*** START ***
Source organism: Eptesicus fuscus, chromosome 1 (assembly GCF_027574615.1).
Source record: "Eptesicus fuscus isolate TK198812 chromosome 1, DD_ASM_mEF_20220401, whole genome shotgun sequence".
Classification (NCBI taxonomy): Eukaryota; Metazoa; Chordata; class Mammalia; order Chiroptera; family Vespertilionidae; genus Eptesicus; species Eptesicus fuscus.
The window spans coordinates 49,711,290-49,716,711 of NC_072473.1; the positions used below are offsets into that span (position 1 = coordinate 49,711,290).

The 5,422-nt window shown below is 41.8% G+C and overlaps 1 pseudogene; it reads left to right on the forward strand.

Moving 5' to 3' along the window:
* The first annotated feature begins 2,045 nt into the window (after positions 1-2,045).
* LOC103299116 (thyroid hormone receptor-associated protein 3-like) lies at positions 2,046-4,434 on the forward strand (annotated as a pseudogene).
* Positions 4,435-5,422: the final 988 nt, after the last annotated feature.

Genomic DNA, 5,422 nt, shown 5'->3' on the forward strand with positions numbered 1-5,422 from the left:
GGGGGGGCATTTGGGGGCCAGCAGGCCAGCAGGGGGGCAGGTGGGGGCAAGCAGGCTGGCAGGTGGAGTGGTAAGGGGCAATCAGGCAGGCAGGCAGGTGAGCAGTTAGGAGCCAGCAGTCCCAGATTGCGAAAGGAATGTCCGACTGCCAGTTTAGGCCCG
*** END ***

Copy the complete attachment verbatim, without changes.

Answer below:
Source organism: Eptesicus fuscus, chromosome 1 (assembly GCF_027574615.1).
Source record: "Eptesicus fuscus isolate TK198812 chromosome 1, DD_ASM_mEF_20220401, whole genome shotgun sequence".
Classification (NCBI taxonomy): Eukaryota; Metazoa; Chordata; class Mammalia; order Chiroptera; family Vespertilionidae; genus Eptesicus; species Eptesicus fuscus.
The window spans coordinates 49,711,290-49,716,711 of NC_072473.1; the positions used below are offsets into that span (position 1 = coordinate 49,711,290).

The 5,422-nt window shown below is 41.8% G+C and overlaps 1 pseudogene; it reads left to right on the forward strand.

Moving 5' to 3' along the window:
* The first annotated feature begins 2,045 nt into the window (after positions 1-2,045).
* LOC103299116 (thyroid hormone receptor-associated protein 3-like) lies at positions 2,046-4,434 on the forward strand (annotated as a pseudogene).
* Positions 4,435-5,422: the final 988 nt, after the last annotated feature.

Genomic DNA, 5,422 nt, shown 5'->3' on the forward strand with positions numbered 1-5,422 from the left:
GGGGGGGCATTTGGGGGCCAGCAGGCCAGCAGGGGGGCAGGTGGGGGCAAGCAGGCTGGCAGGTGGAGTGGTAAGGGGCAATCAGGCAGGCAGGCAGGTGAGCAGTTAGGAGCCAGCAGTCCCAGATTGCGAAAGGAATGTCCGACTGCCAGTTTAGGCCCG